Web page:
Living on Clinch Avenue in a 100-year-old house convinces me of ghostly presences in our midst, and not just on Halloween. A weekend alone in a large house is a sure-fire recipe for goosebumps.

On more than one occasion, and with more than one witness, there have unquestionably been footsteps coming from inside the house. Upon investigation, nobody can be found. Also, on more than one occasion, our kitchen buzzer has gone off with nobody touching the stove all day. The most disturbing account happened when the house was empty of my roommates and I was shooting the breeze with a visiting friend during Christmas vacation. As we rounded my stairs and turned into the kitchen, the buzzer immediately began going off, as if our presence alone had turned it on.

My 21st century pals tell me paranoia explains my own psychological hallucinations. Perhaps science could explain the foosteps. But no one can coerce me into believing the timer was a figment of multiple imaginations; that is simply insufficient justification for the timely, or untimely, kitchen buzzer.

Ghosts have become a thing of the past, acceptable only as a symbol of Halloween. But their rich and vast history shows that, like me, others have tried to explain the unexplainable.

According to the Oxford English Dictionary, the word "ghost" once meant spirit or spiritus, which is the Greek word for breath. Ghost presumably got its sheer, white, airy qualities from cold breath that turns white outside the body, contributing to both the substance of a ghost and its attached spirit.

Homer's "Iliad" and the "Odyssey" both contain ghosts composed of glittering vapor. Homer did not seem afraid of them, but merely called upon them for prophetic vision.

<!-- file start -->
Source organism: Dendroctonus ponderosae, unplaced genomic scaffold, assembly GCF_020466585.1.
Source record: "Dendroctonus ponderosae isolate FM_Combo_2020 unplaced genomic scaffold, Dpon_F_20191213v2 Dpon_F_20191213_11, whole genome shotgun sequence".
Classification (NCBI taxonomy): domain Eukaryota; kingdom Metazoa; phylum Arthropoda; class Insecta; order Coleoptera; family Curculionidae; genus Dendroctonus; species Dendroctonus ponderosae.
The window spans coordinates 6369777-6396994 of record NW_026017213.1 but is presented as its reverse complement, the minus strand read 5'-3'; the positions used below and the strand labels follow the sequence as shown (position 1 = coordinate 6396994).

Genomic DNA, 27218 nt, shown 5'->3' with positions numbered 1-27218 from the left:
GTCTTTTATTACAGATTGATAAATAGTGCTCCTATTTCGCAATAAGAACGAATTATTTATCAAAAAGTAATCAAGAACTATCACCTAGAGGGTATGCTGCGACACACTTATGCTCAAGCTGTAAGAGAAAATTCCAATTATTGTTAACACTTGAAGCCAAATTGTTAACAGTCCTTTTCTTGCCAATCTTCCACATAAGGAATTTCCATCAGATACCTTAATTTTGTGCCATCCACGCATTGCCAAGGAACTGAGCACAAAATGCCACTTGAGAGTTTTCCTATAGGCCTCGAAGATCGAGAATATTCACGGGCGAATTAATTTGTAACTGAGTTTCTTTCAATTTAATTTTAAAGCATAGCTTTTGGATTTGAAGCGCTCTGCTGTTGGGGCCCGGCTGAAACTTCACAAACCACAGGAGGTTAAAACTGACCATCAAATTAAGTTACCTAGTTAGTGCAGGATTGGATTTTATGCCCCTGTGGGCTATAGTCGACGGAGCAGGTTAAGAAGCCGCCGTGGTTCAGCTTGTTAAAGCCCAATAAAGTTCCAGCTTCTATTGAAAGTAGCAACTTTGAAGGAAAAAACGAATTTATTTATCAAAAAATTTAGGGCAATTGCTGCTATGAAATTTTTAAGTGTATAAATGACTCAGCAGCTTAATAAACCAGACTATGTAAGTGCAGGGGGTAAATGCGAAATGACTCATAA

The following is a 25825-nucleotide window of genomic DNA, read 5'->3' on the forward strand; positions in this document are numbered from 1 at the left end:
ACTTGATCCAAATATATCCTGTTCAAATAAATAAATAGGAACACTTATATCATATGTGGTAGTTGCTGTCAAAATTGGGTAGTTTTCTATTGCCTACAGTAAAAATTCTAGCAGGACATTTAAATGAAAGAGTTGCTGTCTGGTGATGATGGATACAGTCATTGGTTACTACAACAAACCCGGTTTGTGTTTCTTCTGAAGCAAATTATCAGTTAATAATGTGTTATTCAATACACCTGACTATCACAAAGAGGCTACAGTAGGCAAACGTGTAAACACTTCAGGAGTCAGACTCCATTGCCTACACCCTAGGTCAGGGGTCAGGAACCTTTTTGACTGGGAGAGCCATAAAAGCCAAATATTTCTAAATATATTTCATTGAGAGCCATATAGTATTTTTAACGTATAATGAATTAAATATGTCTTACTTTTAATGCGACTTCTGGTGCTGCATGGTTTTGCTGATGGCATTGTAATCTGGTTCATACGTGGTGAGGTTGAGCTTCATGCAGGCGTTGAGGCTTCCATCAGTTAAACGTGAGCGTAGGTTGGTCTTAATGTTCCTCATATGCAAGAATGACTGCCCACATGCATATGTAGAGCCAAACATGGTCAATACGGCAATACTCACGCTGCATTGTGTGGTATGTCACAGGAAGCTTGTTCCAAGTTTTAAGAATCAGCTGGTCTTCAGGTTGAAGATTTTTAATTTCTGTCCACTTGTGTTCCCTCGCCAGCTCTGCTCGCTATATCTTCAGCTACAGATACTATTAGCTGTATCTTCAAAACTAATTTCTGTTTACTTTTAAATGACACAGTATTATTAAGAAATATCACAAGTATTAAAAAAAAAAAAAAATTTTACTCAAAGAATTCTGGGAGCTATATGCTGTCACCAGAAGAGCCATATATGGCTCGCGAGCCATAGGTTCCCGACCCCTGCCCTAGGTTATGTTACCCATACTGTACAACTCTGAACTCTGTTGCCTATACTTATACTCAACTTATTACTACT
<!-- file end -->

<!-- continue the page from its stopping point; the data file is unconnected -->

R.C. Finucane, who wrote a book called "Ghosts," states that by the fifth century, classical Greek ghosts begin to show up as frightening spirits who did both good and evil work, lingering around the bodies of those they left.

During the Middle Ages ghosts fell under one of two categories: demons or souls of the dead. They could be distinguished between by the calling of Jesus Christ's name, as demons would be fearful of the sound and vanish, while souls of the dead would verbalize the purpose of their appearance.

By the late 18th century a new profession emerged. Mediums are people that are thought to be powerful enough to call upon the dead to communicate with the living.

Now, in our scientific era, a blame-shift has occurred that changes from pointing fingers at outside magical phenomenon to suggesting the explanation is all in our own heads.

Science and parents have comforted us with soothing words about the way things are, and how having a ghost in your house is impossible. Considering the number of historical accounts of "visited" citizens, we create our own culturally relevant explanations for things unbelievable.

My explanation for the buzzer in my kitchen is simple. It was a spirit. I don't think I'm silly or uneducated to believe so. Science tells me it's improbable while history and my own experience tells me it is within the bounds of reality. My house is old, and my mind is willing to believe.

In this way, magic has become a placebo — proving real only to those who are open to believe in it. Could our ancestors have seen ghosts and spirits simply because they believed in them? Do we miss out on these phantoms because science doesn't have room for them?

Halloween is around the corner. If you really want to freak yourself out, believe in ghosts. Maybe, as your mind opens to the possibility, you'll be graced by an other-worldly visitor.

Julie Mrozinski is a junior in English. She can be reached at jmrozins@utk.edu.